Undescended Testicles

What Are Undescended Testicles?

Testicles are the reproductive glands of the male. Normally, the two testicles are located in the scrotum (the sac under the penis). The testicles are responsible for the production of sperm and the male hormone testosterone. The testicles of the male fetus form inside the abdomen and, shortly before birth, descend from the abdomen down into their normal place in the scrotum. An Undescended Testicle is a birth defect found in boys when the testicle fails to move into the normal position in the scrotum. The medical term for this condition is Cryptorchidism and it can affect one or both testicles.

How many boys have Undescended Testicles?

Undescended Testicles are one of the most common malformations in newborn boys. The condition occurs in 2-3% of full-term male newborns. In most cases, the undescended testicles will descend into proper position by the child’s first birthday. In premature and low birth weight newborns, the rate of occurrence increases. The occurrence can be as high as 17% for premature boys weighing less than 5 pounds and nearly 100% for those weighing less than 2 pounds.

How do you know if your son has Undescended Testicles?

Several examinations may be necessary to be sure your child has Undescended Testicles and not Retractile Testicles. A retractile testicle resides in the scrotum but temporarily pulls up into the groin area. This condition usually corrects itself and requires no treatment. The evaluation for your child will include a thorough history and a physical examination including an inspection of his testicles. Diagnostic tests such as ultrasound or other imaging may be necessary. Your child will be diagnosed with Undescended Testicles if the testicles cannot be felt or manipulated down into the scrotum.

What causes Undescended Testicles?

It is not certain what causes Undescended Testicles. The condition is believed to occur around the seventh month of pregnancy when the testicles of a fetus normally begin their descent from the abdomen to the scrotum. Possible reasons for the condition include insufficient hormones to stimulate normal development of the testicles, abnormal testicular response to the hormones, or a physical blockage (such as a hernia) which prevents normal descent. In many cases, the baby is born before the testicles have descended into the scrotum. This is the reason why the condition is so common in premature infants.

What is the treatment for Undescended Testicles?

Undescended testicles are frequently associated with hernias so parents should watch for swelling or a lump in the baby’s groin area. Generally, surgery is needed if the testicle has not descended within your child’s first year. Surgery is often performed as early as the age of six months to decrease the possibility of infertility. The surgery, called orchiopexy, brings the testicle down and places it in the proper position in the scrotum. The surgery consists of incisions in the groin and scrotum and sutures to secure the testicle in place in the scrotum. If a congenital hernia is present, it will be repaired during this surgery. Orchiopexy is usually done on an outpatient basis. However, your child may be required to stay overnight if he has other medical problems or if both testicles need to be corrected. The procedure usually causes very little discomfort although the scrotum can remain swollen and black and blue for several weeks.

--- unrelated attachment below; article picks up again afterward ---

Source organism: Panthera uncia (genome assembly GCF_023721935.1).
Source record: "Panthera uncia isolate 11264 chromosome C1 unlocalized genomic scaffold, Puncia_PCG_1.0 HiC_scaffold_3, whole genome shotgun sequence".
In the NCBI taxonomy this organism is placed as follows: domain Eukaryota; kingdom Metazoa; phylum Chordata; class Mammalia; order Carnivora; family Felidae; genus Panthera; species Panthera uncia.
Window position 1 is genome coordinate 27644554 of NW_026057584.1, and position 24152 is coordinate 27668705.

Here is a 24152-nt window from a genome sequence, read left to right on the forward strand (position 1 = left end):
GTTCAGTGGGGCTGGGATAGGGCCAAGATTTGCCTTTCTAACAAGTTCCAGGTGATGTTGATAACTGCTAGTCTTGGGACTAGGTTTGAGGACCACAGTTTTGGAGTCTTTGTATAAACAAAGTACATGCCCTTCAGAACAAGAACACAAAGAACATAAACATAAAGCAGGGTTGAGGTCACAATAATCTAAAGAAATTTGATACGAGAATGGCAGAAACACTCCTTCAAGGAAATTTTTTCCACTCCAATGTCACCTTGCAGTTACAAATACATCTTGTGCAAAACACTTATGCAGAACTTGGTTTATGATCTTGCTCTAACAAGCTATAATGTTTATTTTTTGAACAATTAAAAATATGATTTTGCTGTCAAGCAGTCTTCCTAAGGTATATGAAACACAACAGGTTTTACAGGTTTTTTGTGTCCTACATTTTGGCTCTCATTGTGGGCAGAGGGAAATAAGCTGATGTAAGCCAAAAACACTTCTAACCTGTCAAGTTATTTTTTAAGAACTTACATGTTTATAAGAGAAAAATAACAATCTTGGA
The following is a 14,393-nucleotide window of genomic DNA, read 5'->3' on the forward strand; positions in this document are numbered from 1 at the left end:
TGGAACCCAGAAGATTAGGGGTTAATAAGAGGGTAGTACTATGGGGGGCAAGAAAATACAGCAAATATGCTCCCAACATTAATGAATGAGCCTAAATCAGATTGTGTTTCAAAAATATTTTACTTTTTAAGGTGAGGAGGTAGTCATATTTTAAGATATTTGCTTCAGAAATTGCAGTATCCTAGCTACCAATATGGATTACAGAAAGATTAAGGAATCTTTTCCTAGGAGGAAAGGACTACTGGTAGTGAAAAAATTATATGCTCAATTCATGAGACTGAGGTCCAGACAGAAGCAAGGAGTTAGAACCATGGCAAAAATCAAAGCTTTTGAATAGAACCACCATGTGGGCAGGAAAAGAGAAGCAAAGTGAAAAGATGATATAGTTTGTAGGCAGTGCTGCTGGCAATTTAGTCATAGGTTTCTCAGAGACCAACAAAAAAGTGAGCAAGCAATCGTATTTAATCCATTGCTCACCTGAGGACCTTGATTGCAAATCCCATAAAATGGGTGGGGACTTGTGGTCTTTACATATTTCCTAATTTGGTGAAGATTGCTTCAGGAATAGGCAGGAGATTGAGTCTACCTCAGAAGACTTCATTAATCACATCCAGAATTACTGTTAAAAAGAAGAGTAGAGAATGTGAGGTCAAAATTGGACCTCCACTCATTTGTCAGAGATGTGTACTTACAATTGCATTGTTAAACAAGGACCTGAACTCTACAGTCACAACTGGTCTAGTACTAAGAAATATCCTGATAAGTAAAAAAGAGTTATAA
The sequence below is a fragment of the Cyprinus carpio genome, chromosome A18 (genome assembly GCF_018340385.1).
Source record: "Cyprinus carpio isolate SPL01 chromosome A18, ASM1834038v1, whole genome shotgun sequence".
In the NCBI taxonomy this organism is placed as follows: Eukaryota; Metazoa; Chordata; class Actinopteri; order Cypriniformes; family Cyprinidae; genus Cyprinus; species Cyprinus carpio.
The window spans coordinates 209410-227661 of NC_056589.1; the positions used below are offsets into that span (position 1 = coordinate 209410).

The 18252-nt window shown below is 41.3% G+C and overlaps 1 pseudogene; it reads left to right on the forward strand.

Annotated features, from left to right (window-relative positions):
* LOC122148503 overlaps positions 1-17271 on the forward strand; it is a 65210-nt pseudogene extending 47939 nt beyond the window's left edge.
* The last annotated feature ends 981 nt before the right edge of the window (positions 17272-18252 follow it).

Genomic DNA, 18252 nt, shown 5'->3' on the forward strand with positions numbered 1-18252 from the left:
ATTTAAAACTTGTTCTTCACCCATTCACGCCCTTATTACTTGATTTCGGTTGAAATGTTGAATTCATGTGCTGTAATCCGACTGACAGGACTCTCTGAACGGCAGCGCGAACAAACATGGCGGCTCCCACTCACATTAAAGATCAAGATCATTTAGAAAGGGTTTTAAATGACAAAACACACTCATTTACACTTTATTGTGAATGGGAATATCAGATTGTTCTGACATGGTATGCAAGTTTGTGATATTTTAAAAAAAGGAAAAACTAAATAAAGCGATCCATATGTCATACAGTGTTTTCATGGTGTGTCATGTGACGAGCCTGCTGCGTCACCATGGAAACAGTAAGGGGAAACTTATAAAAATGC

Hormone injection treatments have been used as an alternative to surgery. This treatment typically involves several injections over a 3-5 week period. However, this treatment is typically successful in only 10-30% of the cases.

What’s in the future for a boy with Undescended Testicles?

Studies show that boys born with Undescended Testicles have an increased risk of infertility. The abdomen maintains a higher temperature than the scrotal area and is not conducive for normal sperm production. Therefore, the earlier an undescended Undescended Testicles testicle is corrected, the better the chances of fertility. These children also have a greater risk of developing testicular cancer, though it may not occur until after the age of 40. As your child gets older, he should be taught by a physician to examine his testicles periodically for irregularities or bumps. Testicular cancer is highly curable when detected and treated early.

Fact Sheet by:

Birth Defect Research Children, Inc.
www.birthdefects.org

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